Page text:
At first it may seem like Ramin Bahrani’s The White Tiger is another “poverty porn” film, a rising Hollywood genre in the mold of Slumdog Millionaire and Million Dollar Arm, in which Indian street urchins improbably rise from rags to riches. India’s abject socioeconomic and living conditions have been a cash cow for Hollywood studios capitalizing on caste oppression and economic backwardness. These movies stitch together digital-age Dickensian tales of token Indian individual exceptionalism, as if to say: Homeless, hungry, and uncertain of your fate? Worry not, for you’re just a television game show or a Major League Baseball scout away from a place in the stars.
Thankfully, that’s not the agenda of Bahrani’s adaptation of Aravind Adiga’s Booker Prize–winning novel, a Wolf of Wall Street–style tale told from the perspective of a ruthless ladder-climber. Indeed, in the same way that Jordan Peele’s Get Out subverted the blaxploitation film, Bahrani has thrown a wrench in the Western viewer’s self-congratulatory streaming pleasure by grounding his rags-to-riches story in the horrors of the “rags” part. Moreover, as has been characteristic of his two-decade career making gut-churning portraits of working poor and immigrant life, the Iranian-American filmmaker depicts the inherent violence of that ladder-climbing, toward both the self and others.
The central character in The White Tiger is Balram Halwai (Adarsh Gourav), a lowly rickshaw-puller’s son who claims that he has “woken up while the rest are still sleeping,” and so is able to “look at his country directly,” channeling V.S. Naipaul in 1964’s An Area of Darkness. (“It is well that Indians are unable to look at their country directly,” Naipaul wrote, “for the distress they would see would drive them mad.”) Consequently, Balram can no longer “continue to squat among the ruins,” as Naipaul put it.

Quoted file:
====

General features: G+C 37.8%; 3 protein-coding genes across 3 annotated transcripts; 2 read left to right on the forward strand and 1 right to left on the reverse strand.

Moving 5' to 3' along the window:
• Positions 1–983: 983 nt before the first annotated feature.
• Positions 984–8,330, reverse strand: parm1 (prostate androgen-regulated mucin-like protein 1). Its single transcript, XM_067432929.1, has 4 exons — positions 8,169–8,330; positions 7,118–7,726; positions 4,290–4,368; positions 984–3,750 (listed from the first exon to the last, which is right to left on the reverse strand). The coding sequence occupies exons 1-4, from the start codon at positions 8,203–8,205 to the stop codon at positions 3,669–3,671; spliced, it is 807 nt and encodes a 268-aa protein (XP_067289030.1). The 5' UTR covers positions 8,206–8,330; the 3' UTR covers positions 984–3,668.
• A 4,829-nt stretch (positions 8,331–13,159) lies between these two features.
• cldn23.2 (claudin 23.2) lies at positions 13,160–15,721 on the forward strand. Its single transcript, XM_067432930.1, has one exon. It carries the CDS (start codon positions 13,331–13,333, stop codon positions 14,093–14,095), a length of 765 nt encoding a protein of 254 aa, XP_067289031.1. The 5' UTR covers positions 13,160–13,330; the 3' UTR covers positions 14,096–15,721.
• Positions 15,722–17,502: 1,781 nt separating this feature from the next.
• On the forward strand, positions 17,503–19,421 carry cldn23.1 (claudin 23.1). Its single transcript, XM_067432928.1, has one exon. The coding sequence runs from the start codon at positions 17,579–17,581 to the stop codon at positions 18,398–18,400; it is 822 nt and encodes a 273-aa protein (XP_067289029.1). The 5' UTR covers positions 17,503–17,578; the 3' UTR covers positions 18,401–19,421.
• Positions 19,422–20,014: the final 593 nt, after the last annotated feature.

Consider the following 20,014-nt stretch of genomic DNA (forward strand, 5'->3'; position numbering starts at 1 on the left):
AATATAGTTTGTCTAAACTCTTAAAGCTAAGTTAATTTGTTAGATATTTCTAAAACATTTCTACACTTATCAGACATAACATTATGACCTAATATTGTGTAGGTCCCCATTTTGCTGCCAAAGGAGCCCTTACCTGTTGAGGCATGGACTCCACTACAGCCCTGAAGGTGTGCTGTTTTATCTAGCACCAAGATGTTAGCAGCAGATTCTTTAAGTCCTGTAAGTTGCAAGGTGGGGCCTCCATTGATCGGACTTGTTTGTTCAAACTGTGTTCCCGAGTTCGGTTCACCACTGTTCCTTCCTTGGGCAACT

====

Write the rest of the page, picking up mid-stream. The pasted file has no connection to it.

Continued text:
While Balram strives to cash in on India’s I.T. boom, Bahrani makes clear that this slumdog, who hails from a peasant caste, is aware that he’s trapped in his father’s toil, lugging people places that he’ll never enter. Instead of pulling a rickshaw like his father, Balram manages a slight upgrade, steering an air-conditioned SUV, in which he chauffeurs Ashok (Rajkumar Rao), son of a gangster known as The Stork (Mahesh Manjrekar).
Whereas Bollywood leading men have historically staged upper-caste displays of “anger” toward socials ills in films, Gourav as Balram gives the dehumanized lower-caste subject a place in the driver’s seat. Balram, who has no self, slowly grows one watching his born-into-money boss and his American-born fiancée act out a Bollywood romance in the rearview mirror. The White Tiger underscores its caste politics by casting Hindi-speaking villagers and help, against an English-speaking elite, including Priyanka Jonas, who plays Ashok’s fiancée, Pinky Madam. As a New York native, Pinky has an otherworldly presence in the impoverished Indian milieu, but as the daughter of a Queens bodega-owner is capable of showing far more solidarity with Balram than his gangster compatriots.